chisquared tests or plot logistic growth curves), but the perspective
which mathematical intution and a training in abstract thinking can
bring."
This perspective is missed entirely when one speaks of mathematics as a
"tool"; mathematics, as the philosoper Benjamin Peirce commented, is the
"drawing of necessary conclusions" and it is also "the study of hypothetical
states of things". It is, in this view, a way of thinking which involves
identification of the structuring properties (axioms) and the logical
consequences of those axioms as what must be true in a universe so
constituted.
Within anthropology, probably the most effective use of this view of
mathematics has come out of structural anthropologynot too surprisingly
since structural anthropology has an intellectual history that traces itself
back (in part) to the work of the Bourbaki schoool of mathematics in France
which was preeminently involved with abstract, algebraic structures. In
effect, LeviStrauss posed the question: Is culture a structured system of
thought, and if so is it (in effect) an axiomatic system of thought?
(LeviStrauss never posed the matter in this manner, but in terms of his
inclusion of the work of the mathematician Weil in his monumental
work, "Elementary Structures", it is not an unreasonable reading of what is
at issue.)
Australian kinship systems have been the impetus for a number of papers that
have examined their systems of rules as, in effect, the axioms of an
axiomatic system of thought. That is, what are the logical consequences, in
terms of structure, of those marriage rules? Probably the most extensive
paper in this genre is the one by the mathematician Courrege titled: "A
Mathematical Model of the Structure of Kinship". I quote from the paper:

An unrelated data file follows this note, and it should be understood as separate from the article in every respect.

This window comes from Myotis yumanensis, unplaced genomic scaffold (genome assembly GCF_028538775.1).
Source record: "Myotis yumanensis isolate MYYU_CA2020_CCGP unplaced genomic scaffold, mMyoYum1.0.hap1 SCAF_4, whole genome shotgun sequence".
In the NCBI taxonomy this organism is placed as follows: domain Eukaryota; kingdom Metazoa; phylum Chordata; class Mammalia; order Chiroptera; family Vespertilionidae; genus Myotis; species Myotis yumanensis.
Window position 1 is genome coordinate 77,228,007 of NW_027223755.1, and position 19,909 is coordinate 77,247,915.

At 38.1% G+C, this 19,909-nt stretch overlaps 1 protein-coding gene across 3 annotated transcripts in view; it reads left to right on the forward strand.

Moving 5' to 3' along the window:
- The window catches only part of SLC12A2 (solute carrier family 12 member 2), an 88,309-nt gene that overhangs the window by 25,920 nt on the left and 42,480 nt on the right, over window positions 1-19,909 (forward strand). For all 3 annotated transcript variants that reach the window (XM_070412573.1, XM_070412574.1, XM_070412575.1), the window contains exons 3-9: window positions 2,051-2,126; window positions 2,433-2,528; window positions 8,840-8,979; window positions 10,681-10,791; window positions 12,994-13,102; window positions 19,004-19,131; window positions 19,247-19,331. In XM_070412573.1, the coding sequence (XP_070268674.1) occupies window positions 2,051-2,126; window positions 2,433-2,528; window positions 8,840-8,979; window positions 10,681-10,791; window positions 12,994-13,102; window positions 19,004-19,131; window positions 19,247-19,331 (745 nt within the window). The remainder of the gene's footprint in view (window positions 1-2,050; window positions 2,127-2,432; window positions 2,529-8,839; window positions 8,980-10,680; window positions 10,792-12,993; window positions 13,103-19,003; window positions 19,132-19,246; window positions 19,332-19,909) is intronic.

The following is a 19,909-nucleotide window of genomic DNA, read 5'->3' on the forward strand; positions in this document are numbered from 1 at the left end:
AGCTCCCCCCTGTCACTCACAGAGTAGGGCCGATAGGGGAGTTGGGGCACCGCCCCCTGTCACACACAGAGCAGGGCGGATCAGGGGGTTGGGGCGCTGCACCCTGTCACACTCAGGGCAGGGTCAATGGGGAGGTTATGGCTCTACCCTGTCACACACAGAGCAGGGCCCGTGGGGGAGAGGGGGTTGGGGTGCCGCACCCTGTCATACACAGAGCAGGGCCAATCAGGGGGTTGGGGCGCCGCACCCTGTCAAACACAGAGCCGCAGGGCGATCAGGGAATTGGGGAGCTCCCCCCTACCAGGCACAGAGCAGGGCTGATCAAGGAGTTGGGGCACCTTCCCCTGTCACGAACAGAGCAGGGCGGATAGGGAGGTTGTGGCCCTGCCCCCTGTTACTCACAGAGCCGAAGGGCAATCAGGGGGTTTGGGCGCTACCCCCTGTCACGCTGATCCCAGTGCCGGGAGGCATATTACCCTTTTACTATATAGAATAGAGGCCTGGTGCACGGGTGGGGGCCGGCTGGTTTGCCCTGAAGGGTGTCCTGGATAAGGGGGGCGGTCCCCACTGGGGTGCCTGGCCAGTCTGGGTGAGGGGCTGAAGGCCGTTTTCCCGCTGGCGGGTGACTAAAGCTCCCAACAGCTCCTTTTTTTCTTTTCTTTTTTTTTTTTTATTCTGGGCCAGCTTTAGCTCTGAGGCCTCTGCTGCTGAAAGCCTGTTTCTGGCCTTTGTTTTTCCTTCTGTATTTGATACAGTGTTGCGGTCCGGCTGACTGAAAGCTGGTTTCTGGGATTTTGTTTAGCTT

"The purpose of the present work is to present, using the axiomatic method, a
simple mathematical model permitting the study of the functioning of the
kinship systems in a society where the population is divided into disjoint
matrimonial classes." By functioning is meant the resulting (abstract)
structure.
Within anthropology there have been a number of persons who have
used the language of abstract algebras to examine the logical consequences of
native concepts (hypotheses in Peirce's terms): e.g., Boyd (J), Lehman, Tjon
Sie Fat, H. White, Read, Atkins, Liu, Lucich, Siemens, among others. Topics
taken up, in addition to marriage rules, include kinship terminologies,
genealogical spaces, analogical reasoning, structural analysis, etc.
Yee asks:
"Does anyone know of any
work in the social sciences which uses algebraic topology, functional
analysis, or category theory? "
Probably the most extensive application of category theory (and even
contribution to category theory) in the social sciences is the PhD
dissertation by F. Lorrain at Harvard University: "Social Networks and Social
Classifications: An Essay on the Algebra and Geometry of Social Structure"
(1972). Social networks, as a field, has had a fair amount of mathematical
work spent on it, of which Lorrain's work represents just one of many
approaches that have been taken (see Boyd, J. "Social Semigroups" for another
approach based on algebraic semigroups).
D. Read
READ@ANTHRO.SSCNET.UCLA.EDU